Interviewing friends

This week’s guest blog post on interviewing friends was co-authored by Sarah Stice, Jennifer Johnston, and Areeb Gul, who are graduate students at the University of Georgia.

When it comes to qualitative interviewing, there has always been a focus on the relationship between the interviewer and the interviewee in terms of how to build rapport and get the best stories and data out of your participants. But what are the ethics when you as a researcher already know your participants, either as a family member, a friend, a colleague, or just an acquaintance? Many researchers use network sampling in order to gather participants for their study, so our team began with the research question, What are the ethics of interviewing people you know?

As we began reviewing the literature, we found ourselves thinking about the ways researchers gather data by interacting with people to understand people. Specifically, ethnographers will look closely at a community and culture, conducting interviews by chatting informally with participants in the study then by scheduling semi-structured interviews at a set time and place. Our literature review revealed that quite a few researchers have taken the time to reflect on the ethics of the relationships that they built with their participants over the course of their studies.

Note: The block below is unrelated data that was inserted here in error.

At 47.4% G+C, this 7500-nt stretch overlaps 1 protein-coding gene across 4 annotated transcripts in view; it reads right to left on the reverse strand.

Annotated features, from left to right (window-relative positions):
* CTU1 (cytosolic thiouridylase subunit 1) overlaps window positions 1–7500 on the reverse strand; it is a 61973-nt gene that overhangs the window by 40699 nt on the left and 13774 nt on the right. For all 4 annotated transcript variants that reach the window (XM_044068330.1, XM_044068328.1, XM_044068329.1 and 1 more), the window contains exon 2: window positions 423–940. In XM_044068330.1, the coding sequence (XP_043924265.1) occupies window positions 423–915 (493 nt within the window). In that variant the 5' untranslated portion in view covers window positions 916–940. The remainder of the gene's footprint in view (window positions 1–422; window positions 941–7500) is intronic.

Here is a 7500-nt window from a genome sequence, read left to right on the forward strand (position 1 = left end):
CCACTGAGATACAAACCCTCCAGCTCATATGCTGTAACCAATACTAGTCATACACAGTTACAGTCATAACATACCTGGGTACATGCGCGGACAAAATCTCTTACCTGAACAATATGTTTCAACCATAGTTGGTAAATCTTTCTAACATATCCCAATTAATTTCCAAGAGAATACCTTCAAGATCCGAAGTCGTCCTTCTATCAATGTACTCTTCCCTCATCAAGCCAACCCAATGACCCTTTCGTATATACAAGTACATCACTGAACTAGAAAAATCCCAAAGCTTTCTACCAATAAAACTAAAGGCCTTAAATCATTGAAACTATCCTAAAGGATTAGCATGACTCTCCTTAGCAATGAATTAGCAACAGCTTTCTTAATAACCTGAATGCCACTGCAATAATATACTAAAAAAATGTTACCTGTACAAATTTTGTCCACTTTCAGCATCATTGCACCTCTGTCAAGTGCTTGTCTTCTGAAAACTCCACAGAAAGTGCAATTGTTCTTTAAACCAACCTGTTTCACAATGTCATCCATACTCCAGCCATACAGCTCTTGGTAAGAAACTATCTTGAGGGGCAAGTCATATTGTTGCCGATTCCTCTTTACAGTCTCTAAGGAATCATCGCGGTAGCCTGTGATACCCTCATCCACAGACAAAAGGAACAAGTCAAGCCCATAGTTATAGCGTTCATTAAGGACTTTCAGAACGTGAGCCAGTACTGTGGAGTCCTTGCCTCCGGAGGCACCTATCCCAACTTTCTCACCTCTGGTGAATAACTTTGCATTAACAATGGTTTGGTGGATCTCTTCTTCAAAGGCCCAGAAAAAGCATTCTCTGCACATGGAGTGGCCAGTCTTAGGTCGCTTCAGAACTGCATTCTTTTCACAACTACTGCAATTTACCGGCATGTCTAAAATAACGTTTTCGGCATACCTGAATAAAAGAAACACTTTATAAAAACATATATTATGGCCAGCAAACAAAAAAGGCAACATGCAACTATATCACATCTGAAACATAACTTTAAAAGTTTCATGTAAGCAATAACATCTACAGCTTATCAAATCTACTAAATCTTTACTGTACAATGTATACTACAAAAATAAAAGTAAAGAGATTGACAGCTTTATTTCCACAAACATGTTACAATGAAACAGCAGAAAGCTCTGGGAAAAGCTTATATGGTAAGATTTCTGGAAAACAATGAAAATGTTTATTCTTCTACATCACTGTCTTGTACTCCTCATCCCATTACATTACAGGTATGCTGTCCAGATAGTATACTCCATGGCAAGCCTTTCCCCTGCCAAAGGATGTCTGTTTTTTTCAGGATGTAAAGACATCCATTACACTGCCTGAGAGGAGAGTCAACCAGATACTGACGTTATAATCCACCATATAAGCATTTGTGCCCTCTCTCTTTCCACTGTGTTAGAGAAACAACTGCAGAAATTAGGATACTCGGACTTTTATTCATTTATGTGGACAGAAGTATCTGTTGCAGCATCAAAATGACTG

Carolyn Ellis (2007), a famous ethnographer who has shared and reflected on her early mistakes, conducted a very large study of two communities on Chesapeake Bay in the 1980s. She lived within those communities, befriended locals, and lived their lifestyle for a number of years. She then published her dissertation and a book about the residents. She didn’t believe the book would make it back to her participants because most of them couldn’t read. However, word did get back to her participants. They read what she had written about them, and they were not happy. She was devastated by the friendships that were broken because of her study, and has written and taught about the ethics of friendship in research since then.